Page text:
Last summer the Scottish Government published a review of the Scottish tech ecosystem [1] prepared by former COO of Skyscanner Mark Logan.

As reported in the review, the Scottish Technology Ecosystem, although vibrant, has not yet reached its “tipping point” that would allow it to operate without or with reduced external help. The review proposes a range of interventions to accelerate the maturity of the Scottish tech ecosystem and reach a critical mass of viable start‑ups and scale up companies capable of feeding into each other. Chapters 5 and 6 of the review provide a list of 34 recommendations articulated around five axes succinctly summarised as follows:

  • The building of a national network of incubators centres, dubbed “Tech-Scaler”, designed to provide long‑term incubation space, free start‑up education and a social infrastructure where people can meet and collaborate with each other.
  • The development and attraction of talent fostered within school, university, and activities outside the traditional academic paths, referred to as “funnel‑widener”, such as CodeClan. At school level computing science should be treated as a core subject like Mathematics. Other key recommendations include increasing university funding to create more local software engineers.
  • A social infrastructure referred to as “market square” where people can meet and collaborate with each other. Learning from international best practice should be promoted by supporting tech and investor conferences. Existing networks such as Global Scot and the Scottish Business Network should also be utilised to benefit from Scottish talents based abroad.
  • The establishment of four special funds to support the Tech‑Scalers, the foundation of talents, the building of an ecosystem and the social infrastructure mentioned above. For instance, a Tech‑Scaler grant fund integrated within the Tech‑Scaler network is proposed.
  • A close partnership between the government and the local venture capital community to support the flow of investment funding to start‑ups.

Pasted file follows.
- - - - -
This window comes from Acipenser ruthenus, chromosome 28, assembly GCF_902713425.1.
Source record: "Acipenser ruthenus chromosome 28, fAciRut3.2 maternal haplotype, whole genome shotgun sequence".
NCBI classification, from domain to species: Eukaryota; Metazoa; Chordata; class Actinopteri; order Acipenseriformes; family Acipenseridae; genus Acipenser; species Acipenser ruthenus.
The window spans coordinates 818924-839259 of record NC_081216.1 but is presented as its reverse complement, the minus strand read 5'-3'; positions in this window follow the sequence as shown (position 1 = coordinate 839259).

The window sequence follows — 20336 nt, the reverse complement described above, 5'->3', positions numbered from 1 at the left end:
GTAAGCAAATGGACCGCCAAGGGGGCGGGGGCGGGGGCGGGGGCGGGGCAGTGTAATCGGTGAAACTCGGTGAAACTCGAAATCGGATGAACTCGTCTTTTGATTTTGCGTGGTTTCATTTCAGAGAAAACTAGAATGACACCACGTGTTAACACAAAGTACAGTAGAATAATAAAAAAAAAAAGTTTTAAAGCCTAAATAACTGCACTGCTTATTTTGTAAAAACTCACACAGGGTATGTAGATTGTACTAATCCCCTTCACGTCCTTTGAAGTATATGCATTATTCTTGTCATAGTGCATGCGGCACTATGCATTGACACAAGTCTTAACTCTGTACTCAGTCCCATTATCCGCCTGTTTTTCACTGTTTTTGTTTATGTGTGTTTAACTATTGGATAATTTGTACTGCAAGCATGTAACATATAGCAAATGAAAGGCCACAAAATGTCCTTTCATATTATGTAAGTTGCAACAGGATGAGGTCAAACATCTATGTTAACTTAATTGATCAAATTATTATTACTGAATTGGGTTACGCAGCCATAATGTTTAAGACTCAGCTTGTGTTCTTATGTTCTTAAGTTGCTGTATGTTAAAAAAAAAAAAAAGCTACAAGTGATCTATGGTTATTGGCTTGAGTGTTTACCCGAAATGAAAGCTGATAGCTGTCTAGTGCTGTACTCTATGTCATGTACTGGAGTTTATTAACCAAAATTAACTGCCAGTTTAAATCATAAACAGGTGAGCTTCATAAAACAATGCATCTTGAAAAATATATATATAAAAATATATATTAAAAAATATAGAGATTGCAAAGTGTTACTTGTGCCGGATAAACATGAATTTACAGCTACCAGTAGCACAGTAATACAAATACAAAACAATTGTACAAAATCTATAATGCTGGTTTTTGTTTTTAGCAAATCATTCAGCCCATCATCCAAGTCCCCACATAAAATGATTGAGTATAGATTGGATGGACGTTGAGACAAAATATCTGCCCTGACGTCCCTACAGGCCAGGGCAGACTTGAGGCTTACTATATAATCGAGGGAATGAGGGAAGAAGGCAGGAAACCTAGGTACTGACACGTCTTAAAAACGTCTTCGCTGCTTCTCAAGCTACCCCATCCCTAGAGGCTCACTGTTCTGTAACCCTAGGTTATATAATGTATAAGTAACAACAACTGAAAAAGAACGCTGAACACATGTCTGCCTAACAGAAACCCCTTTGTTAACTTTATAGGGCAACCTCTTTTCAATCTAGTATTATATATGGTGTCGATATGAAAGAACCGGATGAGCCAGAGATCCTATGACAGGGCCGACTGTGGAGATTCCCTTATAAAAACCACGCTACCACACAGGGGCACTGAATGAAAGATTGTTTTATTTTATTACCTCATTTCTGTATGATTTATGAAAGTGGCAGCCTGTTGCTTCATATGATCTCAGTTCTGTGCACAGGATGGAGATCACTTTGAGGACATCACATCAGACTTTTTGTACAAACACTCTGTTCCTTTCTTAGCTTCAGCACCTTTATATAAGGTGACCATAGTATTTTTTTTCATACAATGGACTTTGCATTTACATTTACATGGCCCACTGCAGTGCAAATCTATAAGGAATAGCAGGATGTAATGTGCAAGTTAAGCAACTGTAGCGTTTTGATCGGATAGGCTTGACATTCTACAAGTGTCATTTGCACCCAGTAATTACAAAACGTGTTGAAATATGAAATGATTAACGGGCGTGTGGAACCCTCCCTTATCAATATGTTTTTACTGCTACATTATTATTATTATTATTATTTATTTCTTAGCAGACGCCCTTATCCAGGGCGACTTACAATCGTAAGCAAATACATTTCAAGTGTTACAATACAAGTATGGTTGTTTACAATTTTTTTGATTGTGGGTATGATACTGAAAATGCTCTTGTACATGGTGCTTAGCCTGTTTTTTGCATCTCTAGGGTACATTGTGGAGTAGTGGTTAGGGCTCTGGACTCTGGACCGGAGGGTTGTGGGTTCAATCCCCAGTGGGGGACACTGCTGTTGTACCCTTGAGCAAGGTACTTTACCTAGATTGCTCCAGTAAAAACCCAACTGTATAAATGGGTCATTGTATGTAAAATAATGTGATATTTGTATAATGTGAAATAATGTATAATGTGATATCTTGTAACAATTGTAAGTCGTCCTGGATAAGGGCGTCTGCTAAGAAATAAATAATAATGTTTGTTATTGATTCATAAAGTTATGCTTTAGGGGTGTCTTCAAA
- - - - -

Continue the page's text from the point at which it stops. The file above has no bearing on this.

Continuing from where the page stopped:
Since the publication of the review the Scottish Government has announced [2] the establishment of five technology hubs (the “tech scalers” referred in the review) with an initial investment of £4 million to support the next generation of Scottish start‑ups. In addition, an Ecosystem Fund is being setup that will aim at facilitating strategic investment in the technology sector.

Scottish Universities are also taking actions to implement several recommendations of the review. In its response to the review [3], the University of Edinburgh has announced the deepening of its partnership with Codebase to deliver the Tech Scaler in Edinburgh and proposed additional grants and mechanisms to support student entrepreneurship.

In Glasgow, the University of Strathclyde recently revealed the appointment of eight Senior Enterprise Fellows (including Mark Logan himself) to help create a world‑leading entrepreneurship ecosystem as part of the Strathclyde Inspire Programme.

The Logan review reminds us that it is not only the creation of start-ups that should be looked after but also the ecosystem in which these companies can evolve and flourish. The management of new ideas starts with a recognition of the idea itself followed by a sound management of the intellectual property being generated. This is more easily said than done, as Entrepreneurs must consider many different aspects of their business and dedicate resources accordingly. The review includes IP management as one of the “basic operation hygiene” that should be taught as part of a high‑quality foundational start‑up education. To put it simply, we could not agree more and look forward to supporting existing and future entrepreneurs in their journey!







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